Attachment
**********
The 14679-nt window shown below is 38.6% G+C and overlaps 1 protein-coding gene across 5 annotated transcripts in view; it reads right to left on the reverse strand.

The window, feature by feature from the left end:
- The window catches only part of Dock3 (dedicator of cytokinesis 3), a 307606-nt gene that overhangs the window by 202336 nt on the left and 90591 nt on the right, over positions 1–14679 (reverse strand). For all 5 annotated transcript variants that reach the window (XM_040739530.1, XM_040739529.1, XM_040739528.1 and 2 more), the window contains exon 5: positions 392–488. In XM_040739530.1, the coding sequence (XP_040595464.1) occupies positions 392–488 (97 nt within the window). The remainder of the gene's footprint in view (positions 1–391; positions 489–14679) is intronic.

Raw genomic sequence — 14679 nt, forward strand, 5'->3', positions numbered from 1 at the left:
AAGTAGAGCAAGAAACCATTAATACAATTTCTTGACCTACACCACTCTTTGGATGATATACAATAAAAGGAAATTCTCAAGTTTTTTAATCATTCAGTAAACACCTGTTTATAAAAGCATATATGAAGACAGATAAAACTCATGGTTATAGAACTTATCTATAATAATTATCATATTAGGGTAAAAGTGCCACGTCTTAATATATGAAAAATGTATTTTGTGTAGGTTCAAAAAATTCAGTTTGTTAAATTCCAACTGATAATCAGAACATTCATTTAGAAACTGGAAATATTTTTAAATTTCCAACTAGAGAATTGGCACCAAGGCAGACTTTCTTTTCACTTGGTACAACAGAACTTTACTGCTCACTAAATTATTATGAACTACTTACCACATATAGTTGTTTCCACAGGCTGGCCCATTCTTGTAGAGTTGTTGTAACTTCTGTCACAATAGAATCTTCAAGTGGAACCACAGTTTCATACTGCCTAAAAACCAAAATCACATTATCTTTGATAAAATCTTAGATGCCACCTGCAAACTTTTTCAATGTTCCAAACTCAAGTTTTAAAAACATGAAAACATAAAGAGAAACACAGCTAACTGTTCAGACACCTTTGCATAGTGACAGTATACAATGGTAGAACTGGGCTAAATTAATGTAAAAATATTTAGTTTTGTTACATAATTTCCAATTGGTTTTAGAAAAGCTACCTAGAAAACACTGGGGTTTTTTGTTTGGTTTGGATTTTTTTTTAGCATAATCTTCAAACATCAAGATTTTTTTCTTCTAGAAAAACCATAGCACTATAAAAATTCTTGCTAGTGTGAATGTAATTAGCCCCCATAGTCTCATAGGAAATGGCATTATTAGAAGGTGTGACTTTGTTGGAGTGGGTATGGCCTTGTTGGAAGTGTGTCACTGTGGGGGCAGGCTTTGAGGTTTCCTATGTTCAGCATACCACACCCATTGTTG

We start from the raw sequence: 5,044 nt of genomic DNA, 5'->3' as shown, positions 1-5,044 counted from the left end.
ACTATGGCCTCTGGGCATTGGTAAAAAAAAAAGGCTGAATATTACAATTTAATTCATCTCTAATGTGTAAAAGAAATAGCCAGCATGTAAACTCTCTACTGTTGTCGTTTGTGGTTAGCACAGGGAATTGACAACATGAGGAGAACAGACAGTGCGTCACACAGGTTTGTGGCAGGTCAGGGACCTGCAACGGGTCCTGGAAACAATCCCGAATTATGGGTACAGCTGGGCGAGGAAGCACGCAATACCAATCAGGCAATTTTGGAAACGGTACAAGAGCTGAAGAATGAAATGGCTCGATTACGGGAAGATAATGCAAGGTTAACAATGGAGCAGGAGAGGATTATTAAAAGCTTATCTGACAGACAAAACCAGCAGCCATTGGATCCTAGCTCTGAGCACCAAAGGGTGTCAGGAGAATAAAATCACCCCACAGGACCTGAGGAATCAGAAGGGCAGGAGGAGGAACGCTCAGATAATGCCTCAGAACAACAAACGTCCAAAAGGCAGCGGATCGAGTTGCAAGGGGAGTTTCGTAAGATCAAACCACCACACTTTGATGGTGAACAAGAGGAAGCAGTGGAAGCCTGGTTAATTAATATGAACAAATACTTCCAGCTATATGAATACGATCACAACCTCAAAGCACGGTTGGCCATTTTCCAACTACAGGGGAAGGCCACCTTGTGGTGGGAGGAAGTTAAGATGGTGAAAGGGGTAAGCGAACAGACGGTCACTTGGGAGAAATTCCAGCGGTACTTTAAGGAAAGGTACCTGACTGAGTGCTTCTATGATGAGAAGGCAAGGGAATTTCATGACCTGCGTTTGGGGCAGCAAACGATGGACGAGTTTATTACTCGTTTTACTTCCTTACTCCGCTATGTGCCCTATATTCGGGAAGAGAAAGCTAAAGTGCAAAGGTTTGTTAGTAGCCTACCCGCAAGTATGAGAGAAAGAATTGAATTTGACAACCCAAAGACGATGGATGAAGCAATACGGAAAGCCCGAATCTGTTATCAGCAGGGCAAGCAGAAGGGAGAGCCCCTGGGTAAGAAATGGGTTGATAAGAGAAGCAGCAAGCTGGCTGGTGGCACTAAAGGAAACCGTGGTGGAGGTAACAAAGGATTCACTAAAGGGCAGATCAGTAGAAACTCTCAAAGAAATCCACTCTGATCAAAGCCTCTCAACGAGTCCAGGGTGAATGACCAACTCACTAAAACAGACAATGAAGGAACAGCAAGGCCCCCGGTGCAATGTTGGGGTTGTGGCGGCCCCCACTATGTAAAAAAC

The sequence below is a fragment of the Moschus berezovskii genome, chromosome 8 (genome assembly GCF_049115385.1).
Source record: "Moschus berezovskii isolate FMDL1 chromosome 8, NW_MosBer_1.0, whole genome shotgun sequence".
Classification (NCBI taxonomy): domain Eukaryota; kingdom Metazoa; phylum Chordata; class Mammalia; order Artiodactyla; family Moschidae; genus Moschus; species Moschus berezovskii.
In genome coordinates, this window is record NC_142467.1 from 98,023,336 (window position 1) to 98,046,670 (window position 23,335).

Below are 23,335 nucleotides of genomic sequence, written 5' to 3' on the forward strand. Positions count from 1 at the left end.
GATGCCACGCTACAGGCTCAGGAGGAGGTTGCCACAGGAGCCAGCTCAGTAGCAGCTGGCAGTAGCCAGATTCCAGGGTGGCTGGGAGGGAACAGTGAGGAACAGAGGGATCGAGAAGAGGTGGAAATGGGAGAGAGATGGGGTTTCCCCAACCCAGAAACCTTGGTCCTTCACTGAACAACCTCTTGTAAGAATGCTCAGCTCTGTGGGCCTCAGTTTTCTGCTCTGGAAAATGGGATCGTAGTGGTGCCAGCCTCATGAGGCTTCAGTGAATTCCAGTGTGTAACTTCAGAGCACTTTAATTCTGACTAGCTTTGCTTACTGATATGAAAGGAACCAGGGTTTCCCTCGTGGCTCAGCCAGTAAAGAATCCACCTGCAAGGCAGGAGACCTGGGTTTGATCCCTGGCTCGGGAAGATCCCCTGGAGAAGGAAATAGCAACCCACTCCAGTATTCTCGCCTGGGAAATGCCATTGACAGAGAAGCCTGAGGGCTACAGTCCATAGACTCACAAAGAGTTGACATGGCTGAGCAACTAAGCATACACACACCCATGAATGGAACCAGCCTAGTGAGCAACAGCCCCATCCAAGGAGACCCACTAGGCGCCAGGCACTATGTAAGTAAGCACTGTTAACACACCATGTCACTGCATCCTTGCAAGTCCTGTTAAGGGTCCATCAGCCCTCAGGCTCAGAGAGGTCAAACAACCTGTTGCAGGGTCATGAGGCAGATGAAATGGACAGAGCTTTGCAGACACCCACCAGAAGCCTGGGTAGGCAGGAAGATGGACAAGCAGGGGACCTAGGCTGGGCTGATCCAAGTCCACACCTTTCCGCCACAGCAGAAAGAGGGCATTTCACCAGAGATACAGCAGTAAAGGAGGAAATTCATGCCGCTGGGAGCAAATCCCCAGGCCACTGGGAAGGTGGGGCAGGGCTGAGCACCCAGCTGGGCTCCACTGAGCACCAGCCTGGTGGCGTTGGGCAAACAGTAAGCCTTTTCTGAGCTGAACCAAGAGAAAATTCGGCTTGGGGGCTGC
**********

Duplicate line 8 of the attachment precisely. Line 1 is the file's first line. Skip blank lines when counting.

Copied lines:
The sequence below is a fragment of the Moschus berezovskii genome, chromosome 8 (genome assembly GCF_049115385.1).